Mirroring this is President Donald Trump’s cryptic tweet in June of this year, which denies NASA going to the moon.
Despite these political setbacks, NASA stays determined to get to and stay on the moon with new strategies and more efficient technology. NASA is supporting efforts to commercialize low Earth orbit to make ventures such as launching to the International Space Station more cost-effective. Programs such as the Commercial Resupply and Commercial Crew Program make it possible for American companies to contribute to the industry of low Earth orbit.

Some of the new technology under development includes NASA’s Space Launch System (SLS) and the Orion Multipurpose Crew Vehicle; both are leftovers of the Constellation Project. The SLS is planned to be the most powerful rocket ever built, topping the previous title holder used in the Apollo missions, the Saturn V. The Orion Spacecraft is the capsule designed to harbor humans beyond low Earth orbit into deep space.

The first planned, uncrewed test flight of these two systems is scheduled to take place between 2020 and 2021 under the name Artemis 1, or Exploration Mission 1. In this multi-staged mission, the Orion Spacecraft will enter orbit around the moon for six days and become the farthest spacecraft capable of manned flight, with its farthest point being 1,000 times farther from Earth than the International Space Station.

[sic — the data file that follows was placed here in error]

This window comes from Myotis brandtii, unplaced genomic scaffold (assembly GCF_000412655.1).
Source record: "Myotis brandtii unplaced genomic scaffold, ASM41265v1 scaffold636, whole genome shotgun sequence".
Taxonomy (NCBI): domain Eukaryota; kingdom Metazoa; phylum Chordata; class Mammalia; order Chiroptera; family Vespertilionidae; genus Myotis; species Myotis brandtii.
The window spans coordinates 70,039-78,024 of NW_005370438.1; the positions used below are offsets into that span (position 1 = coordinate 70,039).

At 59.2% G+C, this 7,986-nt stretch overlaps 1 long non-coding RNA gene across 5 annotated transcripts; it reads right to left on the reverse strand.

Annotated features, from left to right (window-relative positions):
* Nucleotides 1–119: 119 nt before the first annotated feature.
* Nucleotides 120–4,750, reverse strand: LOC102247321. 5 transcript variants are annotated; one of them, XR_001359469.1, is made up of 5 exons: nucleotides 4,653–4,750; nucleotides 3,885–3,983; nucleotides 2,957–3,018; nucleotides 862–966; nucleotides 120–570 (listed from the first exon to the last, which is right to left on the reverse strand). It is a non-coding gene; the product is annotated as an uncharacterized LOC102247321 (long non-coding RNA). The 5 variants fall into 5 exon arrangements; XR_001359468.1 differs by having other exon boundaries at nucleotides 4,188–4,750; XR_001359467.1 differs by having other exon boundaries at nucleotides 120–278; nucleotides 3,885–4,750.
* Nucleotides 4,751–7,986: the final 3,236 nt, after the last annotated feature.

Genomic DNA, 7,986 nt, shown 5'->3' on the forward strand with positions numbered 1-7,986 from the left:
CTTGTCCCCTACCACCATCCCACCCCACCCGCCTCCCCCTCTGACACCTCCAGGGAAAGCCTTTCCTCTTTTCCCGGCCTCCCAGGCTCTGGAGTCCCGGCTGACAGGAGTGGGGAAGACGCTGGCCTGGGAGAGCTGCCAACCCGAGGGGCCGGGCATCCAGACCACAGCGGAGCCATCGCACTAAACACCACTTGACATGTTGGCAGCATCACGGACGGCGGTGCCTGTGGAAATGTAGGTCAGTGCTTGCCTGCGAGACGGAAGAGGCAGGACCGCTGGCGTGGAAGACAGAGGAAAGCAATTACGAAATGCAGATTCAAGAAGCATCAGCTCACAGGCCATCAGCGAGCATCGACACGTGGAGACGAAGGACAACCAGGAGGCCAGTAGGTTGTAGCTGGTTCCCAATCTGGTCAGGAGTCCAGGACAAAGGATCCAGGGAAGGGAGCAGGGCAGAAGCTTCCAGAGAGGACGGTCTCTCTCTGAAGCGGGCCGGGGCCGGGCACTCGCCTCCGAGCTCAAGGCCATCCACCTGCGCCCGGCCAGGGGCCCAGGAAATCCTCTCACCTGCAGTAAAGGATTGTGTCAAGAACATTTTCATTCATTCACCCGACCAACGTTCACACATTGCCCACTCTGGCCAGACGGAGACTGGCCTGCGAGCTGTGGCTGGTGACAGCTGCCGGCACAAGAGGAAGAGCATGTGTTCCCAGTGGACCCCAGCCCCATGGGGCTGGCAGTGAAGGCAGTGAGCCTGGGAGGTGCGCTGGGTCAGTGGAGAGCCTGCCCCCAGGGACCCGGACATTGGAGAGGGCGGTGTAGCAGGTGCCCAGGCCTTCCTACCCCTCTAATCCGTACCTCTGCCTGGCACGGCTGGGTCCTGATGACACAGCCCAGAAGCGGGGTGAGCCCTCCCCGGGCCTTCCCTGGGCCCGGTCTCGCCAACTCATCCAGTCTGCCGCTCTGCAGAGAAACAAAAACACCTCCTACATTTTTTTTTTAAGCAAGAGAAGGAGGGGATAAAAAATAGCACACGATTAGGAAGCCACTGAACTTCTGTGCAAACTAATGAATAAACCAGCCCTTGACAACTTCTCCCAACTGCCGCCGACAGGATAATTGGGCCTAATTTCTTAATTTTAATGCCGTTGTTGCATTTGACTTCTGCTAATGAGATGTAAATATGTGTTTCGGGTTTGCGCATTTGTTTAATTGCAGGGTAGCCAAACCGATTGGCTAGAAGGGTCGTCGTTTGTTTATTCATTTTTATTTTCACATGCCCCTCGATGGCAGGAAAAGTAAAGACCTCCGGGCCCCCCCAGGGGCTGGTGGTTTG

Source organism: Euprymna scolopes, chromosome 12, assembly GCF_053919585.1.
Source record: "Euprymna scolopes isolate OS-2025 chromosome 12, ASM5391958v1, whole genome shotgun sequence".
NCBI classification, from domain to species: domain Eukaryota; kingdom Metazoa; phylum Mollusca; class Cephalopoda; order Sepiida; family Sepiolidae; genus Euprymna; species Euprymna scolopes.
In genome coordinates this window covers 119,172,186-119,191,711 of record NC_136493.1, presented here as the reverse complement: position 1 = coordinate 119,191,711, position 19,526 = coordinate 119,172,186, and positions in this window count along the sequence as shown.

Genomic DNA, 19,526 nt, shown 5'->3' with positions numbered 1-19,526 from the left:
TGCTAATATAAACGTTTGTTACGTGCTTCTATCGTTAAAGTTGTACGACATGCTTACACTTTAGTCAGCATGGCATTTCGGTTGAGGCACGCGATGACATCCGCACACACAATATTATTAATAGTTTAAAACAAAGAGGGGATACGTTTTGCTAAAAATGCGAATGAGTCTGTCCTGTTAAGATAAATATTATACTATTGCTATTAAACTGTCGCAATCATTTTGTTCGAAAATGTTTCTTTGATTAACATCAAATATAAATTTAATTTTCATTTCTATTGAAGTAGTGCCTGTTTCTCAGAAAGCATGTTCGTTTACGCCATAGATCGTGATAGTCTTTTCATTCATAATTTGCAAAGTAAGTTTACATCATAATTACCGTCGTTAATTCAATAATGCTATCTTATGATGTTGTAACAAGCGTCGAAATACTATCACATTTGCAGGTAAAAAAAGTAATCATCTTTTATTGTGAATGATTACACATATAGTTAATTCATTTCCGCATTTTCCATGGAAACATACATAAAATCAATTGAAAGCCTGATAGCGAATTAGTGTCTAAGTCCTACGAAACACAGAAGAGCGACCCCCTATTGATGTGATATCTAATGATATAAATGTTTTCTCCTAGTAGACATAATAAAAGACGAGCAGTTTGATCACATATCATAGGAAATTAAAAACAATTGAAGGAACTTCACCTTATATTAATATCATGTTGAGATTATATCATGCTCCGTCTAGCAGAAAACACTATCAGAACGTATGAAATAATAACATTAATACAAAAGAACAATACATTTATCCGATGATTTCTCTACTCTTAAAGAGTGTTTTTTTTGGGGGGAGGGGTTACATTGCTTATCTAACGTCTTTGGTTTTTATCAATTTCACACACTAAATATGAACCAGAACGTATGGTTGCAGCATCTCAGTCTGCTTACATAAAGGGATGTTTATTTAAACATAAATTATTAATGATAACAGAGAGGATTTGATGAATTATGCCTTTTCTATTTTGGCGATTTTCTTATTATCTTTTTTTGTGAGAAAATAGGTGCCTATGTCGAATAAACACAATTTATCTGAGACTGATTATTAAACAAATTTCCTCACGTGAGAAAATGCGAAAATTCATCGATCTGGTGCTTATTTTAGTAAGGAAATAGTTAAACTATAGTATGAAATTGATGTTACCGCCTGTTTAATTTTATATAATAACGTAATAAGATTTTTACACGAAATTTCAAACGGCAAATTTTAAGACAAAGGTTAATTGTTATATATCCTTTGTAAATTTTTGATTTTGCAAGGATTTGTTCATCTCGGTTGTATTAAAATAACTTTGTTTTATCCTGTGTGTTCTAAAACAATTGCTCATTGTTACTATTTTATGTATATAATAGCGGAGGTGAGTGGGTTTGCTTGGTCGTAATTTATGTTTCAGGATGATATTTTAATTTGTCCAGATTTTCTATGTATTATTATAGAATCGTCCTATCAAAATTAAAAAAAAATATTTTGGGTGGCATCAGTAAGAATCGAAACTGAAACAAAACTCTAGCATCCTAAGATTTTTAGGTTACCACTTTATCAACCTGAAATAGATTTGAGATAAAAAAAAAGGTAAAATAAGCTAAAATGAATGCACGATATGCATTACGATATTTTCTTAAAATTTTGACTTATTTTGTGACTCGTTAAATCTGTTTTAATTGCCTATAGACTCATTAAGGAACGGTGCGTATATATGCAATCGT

For sustained missions and eventual bases on the moon, NASA has the Gateway. As the name implies, Gateway is a proposed lunar orbiter that is meant to serve as an access point to the moon. Gateway will be built in stages: a foundation is scheduled for completion in 2024 and later modules will gradually develop the orbiter with succeeding missions. Eventually, the Gateway is planned to mirror a Space Station around the moon.

The Artemis Program is developed with the end goal of Mars in mind, as many of the feats and achievements that will go into establishing a moon base will be instrumental, if not vital, in humanity’s journey to the red planet.

The Review of United States Human Space Flight Plans Committee further states, “While Mars is the ultimate destination for the near-term human exploration of space, it is not an easy place to visit with existing technology and experience. No human has ever traveled more than three days from Earth, and none beyond 386 miles away for almost 40 years.”

It further stated, “No American has been in space much more than 180 days at a time, or exposed to the full radiation of free space for more than about a week. Mars requires a trip in space of almost 900 days. We do not have flight-demonstrated technology to confidently approach and land a large spacecraft on the Mars surface. However, most of the Mars systems can be tested on the Moon, making the Moon not only a conceptual testbed but also an actual testbed for Mars systems.”

As well as serving as a trial site for Mars, the moon can also be a literal stepping stone. The scavengable resources and reduced gravity can produce needed materials and propel spacecraft.

Dunn said, “We could launch from the Moon. The Moon has one-sixth of the Earth’s gravity. The moon has a lot of resources.” Ultimately, the Artemis Program hopes to pave the way for exploration of not only the Moon but greater exploration of the entire solar system.

In 2019, 50 years after the first small step and after 40 years of relative inactivity, humanity endeavors to continue its legacy toward the stars, first returning to Earth’s nearest celestial neighbor, and later expanding to explore the solar system and the greater universe.